6. I am sorry for my late response, but I was out of office. I did not have the time to read the presentations you linked, but I will read them this weekend. I could solve my performance issue. In my game engine, I check all installed graphics adapter and I use the one with the highest memory and the highest possible Feature Level. As it turned out, my testing laptop gave the same result for all graphics adapter although an Intel HD 630 chip is clearly weaker than my GeForce GTX 1050 Ti chip. I adjusted the system settings and now everything runs smooth. VSync was turned off. In my main menu, I had around 2 ms per frame, because no 3D models were rendered. When I used a more complex scene in my game, the GPU needed 80 ms per frame. Therefore, I had lag. Using the correct graphics chips, the GPU was reduced by a factor of 10 to around 1 ms per frame in my default case and around 10 ms in very complex scenes. I will update my FAQ, so all players know about this issue.
  7. One of the NPC models has 3,339 vertices. The other NPC models will have a similar amount of vertices. I am running my tests on a Laptop with a GeForce GTX 1050 Ti and Intel(R) HD Graphics 630. At the moment, I do not use any type of post-processing. My engine can handle topics like Soft Shadowing, but they are all disabled at the moment (because of performance problems on older computers).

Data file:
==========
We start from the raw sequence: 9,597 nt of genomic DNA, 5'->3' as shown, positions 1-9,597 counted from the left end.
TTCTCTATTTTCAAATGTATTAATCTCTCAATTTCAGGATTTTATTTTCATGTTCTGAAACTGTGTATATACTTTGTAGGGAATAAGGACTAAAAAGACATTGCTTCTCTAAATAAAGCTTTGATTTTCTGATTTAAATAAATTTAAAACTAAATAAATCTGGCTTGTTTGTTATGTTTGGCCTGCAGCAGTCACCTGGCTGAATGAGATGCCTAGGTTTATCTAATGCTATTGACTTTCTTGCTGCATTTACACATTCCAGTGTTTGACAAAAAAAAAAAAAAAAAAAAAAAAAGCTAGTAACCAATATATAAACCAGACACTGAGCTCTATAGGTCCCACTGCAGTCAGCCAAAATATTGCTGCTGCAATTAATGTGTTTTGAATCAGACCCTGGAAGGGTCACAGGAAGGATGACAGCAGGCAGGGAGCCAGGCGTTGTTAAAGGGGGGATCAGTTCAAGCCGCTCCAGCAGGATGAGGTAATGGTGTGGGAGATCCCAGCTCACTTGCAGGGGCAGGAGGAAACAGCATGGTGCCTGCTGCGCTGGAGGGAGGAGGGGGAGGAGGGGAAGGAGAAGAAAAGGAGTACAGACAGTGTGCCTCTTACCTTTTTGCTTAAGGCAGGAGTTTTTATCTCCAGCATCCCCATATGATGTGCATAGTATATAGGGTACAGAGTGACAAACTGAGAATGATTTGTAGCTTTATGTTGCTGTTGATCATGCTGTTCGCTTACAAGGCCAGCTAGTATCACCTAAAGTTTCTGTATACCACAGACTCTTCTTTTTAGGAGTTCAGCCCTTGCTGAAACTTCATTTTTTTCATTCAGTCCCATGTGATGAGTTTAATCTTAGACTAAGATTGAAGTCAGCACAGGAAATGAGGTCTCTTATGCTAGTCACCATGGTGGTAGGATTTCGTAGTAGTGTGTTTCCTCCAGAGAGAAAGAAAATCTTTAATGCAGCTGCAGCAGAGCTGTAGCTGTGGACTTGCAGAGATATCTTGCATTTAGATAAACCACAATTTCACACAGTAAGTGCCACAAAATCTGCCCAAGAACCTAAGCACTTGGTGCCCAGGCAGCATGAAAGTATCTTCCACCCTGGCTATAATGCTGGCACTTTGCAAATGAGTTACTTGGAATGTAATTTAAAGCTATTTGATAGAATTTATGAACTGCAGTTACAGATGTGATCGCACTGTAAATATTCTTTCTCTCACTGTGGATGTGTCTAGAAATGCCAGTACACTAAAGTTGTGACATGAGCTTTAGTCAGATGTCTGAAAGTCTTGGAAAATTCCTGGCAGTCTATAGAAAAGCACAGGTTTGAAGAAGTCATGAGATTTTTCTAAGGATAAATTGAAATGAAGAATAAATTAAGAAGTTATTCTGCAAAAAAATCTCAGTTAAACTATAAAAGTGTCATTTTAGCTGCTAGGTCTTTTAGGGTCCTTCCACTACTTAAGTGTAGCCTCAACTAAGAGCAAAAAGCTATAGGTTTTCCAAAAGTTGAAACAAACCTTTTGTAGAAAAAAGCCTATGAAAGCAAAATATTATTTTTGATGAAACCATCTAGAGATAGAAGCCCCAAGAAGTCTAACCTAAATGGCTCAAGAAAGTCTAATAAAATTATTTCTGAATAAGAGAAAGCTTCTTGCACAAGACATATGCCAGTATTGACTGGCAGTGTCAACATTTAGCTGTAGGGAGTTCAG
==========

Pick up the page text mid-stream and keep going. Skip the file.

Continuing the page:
8. Hello, I want to improve the performance of my game (engine) and some of your helped me to make a GPU Profiler. After creating the GPU Profiler, I started to measure the time my GPU needs per frame. I refined my GPU time measurements to find my bottleneck. Searching the bottleneck Rendering a small scene in an Idle state takes around 15.38 ms per frame. 13.54 ms (88.04%) are spent while rendering the scene, 1.57 ms (10.22%) are spent during the SwapChain.Present call (no VSync!) and the rest is spent on other tasks like rendering the UI. I further investigated the scene rendering, since it takes über 88% of my GPU frame rendering time. When rendering my scene, most of the time (80.97%) is spent rendering my models. The rest is spent to render the background/skybox, updating animation data, updating pixel shader constant buffer, etc. It wasn't really suprising that most of the time is spent for my models, so I further refined my measurements to find the actual bottleneck. In my example scene, I have five animated NPCs. When rendering these NPCs, most actions are almost for free. Setting the proper shaders in the input layout (0.11%), updating vertex shader constant buffers (0.32%), setting textures (0.24%) and setting vertex and index buffers (0.28%). However, the rest of the GPU time (99.05% !!) is spent in two function calls: DrawIndexed and DrawIndexedInstance. I searched this forum and the web for other articles and threads about these functions, but I haven't found a lot of useful information. I use SharpDX and .NET Framework 4.5 to develop my game (engine). The developer of SharpDX said, that "The method DrawIndexed in SharpDX is a direct call to DirectX" (Source). DirectX 11 is widely used and SharpDX is "only" a wrapper for DirectX functions, I assume the problem is in my code. How I render my scene When rendering my scene, I render one model after another. Each model has one or more parts and one or more positions. For example, a human model has parts like head, hands, legs, torso, etc. and may be placed in different locations (on the couch, on a street, ...). For static elements like furniture, houses, etc. I use instancing, because the positions never change at run-time. Dynamic models like humans and monster don't use instancing, because positions change over time. When rendering a model, I use this work-flow: Set vertex and pixel shaders, if they need to be updated (e.g. PBR shaders, simple shader, depth info shaders, ...) Set animation data as constant buffer in the vertex shader, if the model is animated Set generic vertex shader constant buffer (world matrix, etc.) Render all parts of the model. For each part: Set diffuse, normal, specular and emissive texture shader views Set vertex buffer Set index buffer Call DrawIndexedInstanced for instanced models and DrawIndexed models What's the problem After my GPU profiling, I know that over 99% of the rendering time for a single model is spent in the DrawIndexedInstanced and DrawIndexed function calls. But why do they take so long? Do I have to try to optimize my vertex or pixel shaders? I do not use other types of shaders at the moment. "Le Comte du Merde-fou" suggested in this post to merge regions of vertices to larger vertex buffers to reduce the number of Draw calls. While this makes sense to me, it does not explain why rendering my five (!) animated models takes that much GPU time. To make sure I don't analyse something I wrong, I made sure to not use the D3D11_CREATE_DEVICE_DEBUG flag and to run as Release version in Visual Studio as suggested by Hodgman in this forum thread. My engine does its job. Multi-texturing, animation, soft shadowing, instancing, etc. are all implemented, but I need to reduce the GPU load for performance reasons. Each frame takes less than 3ms CPU time by the way. So the problem is on the GPU side, I believe.